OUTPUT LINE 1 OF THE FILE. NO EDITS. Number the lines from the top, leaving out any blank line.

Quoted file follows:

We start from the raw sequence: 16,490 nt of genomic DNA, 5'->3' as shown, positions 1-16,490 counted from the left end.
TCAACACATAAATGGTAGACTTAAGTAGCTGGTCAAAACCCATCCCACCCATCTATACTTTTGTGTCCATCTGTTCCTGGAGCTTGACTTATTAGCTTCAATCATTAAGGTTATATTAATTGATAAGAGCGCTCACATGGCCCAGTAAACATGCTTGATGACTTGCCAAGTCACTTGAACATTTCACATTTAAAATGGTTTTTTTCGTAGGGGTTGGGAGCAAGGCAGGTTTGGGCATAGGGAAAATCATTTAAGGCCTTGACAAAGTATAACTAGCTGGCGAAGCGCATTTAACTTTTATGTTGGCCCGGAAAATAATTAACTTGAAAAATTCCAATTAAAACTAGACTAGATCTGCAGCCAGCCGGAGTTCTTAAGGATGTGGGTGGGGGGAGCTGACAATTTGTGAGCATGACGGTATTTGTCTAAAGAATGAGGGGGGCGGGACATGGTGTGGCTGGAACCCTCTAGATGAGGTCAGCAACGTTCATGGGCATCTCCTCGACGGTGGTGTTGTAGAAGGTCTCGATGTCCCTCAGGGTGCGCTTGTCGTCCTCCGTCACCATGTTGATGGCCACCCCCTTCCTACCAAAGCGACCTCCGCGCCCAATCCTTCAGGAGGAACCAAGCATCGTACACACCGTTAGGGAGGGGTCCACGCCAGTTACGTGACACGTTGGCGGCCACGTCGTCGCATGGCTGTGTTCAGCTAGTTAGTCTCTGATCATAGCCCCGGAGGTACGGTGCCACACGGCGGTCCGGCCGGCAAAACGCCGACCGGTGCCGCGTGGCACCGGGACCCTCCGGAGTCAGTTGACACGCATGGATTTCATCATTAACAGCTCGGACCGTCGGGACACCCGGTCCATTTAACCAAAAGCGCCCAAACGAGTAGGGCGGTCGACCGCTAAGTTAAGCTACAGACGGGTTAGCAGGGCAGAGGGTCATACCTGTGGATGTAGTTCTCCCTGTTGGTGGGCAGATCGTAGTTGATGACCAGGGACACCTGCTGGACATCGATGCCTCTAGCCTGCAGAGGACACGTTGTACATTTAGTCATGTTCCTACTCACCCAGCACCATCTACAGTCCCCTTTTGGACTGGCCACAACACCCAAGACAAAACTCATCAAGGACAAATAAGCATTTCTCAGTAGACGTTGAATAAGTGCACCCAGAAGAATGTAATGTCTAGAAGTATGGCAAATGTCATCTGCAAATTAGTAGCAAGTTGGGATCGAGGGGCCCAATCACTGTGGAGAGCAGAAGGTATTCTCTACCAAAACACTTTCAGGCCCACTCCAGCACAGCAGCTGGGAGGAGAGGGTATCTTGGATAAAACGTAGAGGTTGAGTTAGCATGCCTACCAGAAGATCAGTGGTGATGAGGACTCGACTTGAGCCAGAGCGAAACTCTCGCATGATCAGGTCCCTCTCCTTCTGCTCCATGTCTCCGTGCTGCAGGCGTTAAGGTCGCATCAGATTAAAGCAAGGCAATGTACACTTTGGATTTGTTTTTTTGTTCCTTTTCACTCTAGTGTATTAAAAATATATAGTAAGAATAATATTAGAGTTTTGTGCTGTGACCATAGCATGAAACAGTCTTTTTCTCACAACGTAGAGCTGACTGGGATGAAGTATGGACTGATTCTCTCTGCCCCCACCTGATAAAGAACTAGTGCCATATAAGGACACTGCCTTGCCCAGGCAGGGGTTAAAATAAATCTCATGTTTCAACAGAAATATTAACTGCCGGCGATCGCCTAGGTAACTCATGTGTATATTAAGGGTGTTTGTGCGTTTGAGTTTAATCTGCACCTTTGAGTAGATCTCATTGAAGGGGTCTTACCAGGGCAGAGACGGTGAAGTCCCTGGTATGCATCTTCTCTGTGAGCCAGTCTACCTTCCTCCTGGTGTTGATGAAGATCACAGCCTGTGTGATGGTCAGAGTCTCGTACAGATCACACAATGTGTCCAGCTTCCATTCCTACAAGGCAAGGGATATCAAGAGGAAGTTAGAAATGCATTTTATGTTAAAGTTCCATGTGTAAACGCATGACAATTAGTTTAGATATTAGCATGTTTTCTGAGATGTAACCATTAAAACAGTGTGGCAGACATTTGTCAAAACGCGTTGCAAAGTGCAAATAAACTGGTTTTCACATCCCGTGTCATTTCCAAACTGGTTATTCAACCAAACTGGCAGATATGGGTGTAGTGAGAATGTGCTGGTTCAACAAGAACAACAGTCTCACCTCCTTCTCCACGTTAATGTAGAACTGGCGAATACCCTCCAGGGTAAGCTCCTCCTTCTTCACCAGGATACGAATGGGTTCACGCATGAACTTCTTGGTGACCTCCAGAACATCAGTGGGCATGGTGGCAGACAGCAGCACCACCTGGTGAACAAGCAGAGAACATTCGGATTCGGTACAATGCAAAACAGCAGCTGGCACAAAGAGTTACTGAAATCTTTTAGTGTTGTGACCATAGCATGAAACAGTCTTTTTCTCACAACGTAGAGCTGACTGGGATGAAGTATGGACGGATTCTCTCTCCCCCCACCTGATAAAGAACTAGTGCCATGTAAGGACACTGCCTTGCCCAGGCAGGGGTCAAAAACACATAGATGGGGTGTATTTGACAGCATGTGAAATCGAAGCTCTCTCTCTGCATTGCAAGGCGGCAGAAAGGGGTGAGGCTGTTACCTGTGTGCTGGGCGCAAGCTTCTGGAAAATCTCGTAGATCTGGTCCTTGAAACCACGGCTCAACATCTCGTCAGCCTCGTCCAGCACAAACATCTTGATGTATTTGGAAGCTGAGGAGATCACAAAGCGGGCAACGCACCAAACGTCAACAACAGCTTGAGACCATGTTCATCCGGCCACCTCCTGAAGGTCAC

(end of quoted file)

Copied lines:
We start from the raw sequence: 16,490 nt of genomic DNA, 5'->3' as shown, positions 1-16,490 counted from the left end.